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A Perspective on Dividend Policy Changes

|Includes: Northern Trust Corporation (NTRS), TRH, WSC
A Reader Asks:

 
In reading "lessons learned from our worse picks", the key 'lesson' was 'not adhering to our rules', mainly "one rule is to side-step stocks that have had recent cuts or no annual increase in the dividend."

 
Yet, Northern [Trust] has had no increases in 3 years (so even before the crash).

 
I realize that one should not be totally dogmatic in an investment approach. Perhaps a large % of the "good" picks also showed similar dividend lags...but then why would it be "a rule"?

 
Our Response:

 
Thanks for the great observation. This site tracks current and former Dividend Achievers. This means that stocks that had a history of dividend increases will likely be included in our investment decisions at some point in the future, even if they don’t have a current history of dividend increases. We track companies that did have a history of dividend increases because cutting the dividend may have been done for strategic purposes.

 
One matter about the article titled “Lessons Learned From Our Worst Picks” is that we probably didn’t put enough emphasis on how recent a dividend policy has changed. We don’t mind if there isn’t an increase nor does it matter that there is a cut. What matters most is how recent such action took place and for what reason.

 
In the article mentioned above, we did say the following about cuts that occurred in stocks that we selected:

 
What we should have done is wait one full year after the cut, or lack of an increase, to determine the viability of the company. Keep in mind that a cut in the dividend isn’t a death sentence. In fact, cutting the dividend might be the best management move to make. However, current shareholders of the company might abandon the stock if they have a policy to hold stocks with a steady dividend (as we advise investors to do.)
Northern Trust (NASDAQ:NTRS) happens to be the perfect example of our investment approach in action. Based on the history of dividend increases, Northern Trust was expected to increase the dividend on December 8, 2008. However, the economic environment, as uncertain as it was, did not warrant such actions from the board. The most prudent action was to conserve as much cash as possible.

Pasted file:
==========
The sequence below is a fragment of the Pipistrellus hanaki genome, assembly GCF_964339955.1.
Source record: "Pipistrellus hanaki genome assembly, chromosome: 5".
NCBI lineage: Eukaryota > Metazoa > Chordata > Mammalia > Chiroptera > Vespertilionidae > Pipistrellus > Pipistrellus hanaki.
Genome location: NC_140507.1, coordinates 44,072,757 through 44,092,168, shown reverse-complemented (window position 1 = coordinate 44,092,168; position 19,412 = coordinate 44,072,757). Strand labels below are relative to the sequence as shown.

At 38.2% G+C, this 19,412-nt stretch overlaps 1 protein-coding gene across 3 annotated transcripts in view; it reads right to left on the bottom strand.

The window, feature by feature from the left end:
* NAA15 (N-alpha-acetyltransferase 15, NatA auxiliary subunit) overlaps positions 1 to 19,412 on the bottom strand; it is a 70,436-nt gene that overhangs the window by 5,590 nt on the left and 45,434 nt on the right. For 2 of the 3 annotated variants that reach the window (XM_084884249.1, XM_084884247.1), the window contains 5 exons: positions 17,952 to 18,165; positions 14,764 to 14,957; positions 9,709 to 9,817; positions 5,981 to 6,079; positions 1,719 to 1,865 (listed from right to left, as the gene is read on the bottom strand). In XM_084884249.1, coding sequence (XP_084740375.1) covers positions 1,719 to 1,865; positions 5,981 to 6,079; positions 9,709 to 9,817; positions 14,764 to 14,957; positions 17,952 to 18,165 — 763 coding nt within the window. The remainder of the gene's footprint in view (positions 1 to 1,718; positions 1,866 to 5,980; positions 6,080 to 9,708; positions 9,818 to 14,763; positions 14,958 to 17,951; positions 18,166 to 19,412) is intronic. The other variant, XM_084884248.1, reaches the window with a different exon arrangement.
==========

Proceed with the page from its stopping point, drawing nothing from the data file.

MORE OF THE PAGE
It is interesting to note that according to Value Line Investment Survey, Northern Trust earned $3.24 per share in 2007 and $3.47 in 2008. Although the cash was available, NTRS made a prudent and accurate decision to maintain, rather than increase the dividend since 2009 earnings came in at $3.16. Despite a drop in earnings in 2009 and the economic turmoil of 2007 to 2009, the book value of NTRS has climbed from $20.44 in 2007 to $26.50 in 2009. A decision on the dividend that was made in 2008 anticipated the decrease in earnings in 2009 is what we should expect for a “well” run organization.

 
The management at Northern Trust (NTRS) continues to demonstrate a high level of competency that rewards the shareholders and account holders equally. First, by not overreaching as the bubble grew, NTRS avoided jeopardizing the well being of their clients. Second, by taking appropriate actions in response to the “crisis” that swirled around them by not increasing the dividend in order to conserve cash, NTRS positioned themselves to fight another day; which ultimately benefits the shareholders.

 
Historically, we have been reticent to make any recommendations of companies in the financial services industry, especially banks. However, the last three recommendations of Transatlantic Holdings (NYSE:TRH), Wesco Financial (NYSEMKT:WSC) and Northern Trust (NTRS) have demonstrated an exceptional ability to weather the most recent storm. 

These characteristics, not increasing or cutting the dividend before a crash, were demonstrated by some of the best corporations with similar dividend increasing histories before the crash of 1929.  The rationale given by some corporate leaders at the time were astounding in their prescience.  This explains why we wouldn't rule out a company that has embarked on a new dividend policy.

Disclosure: Long TRH


Disclosure: Long TRH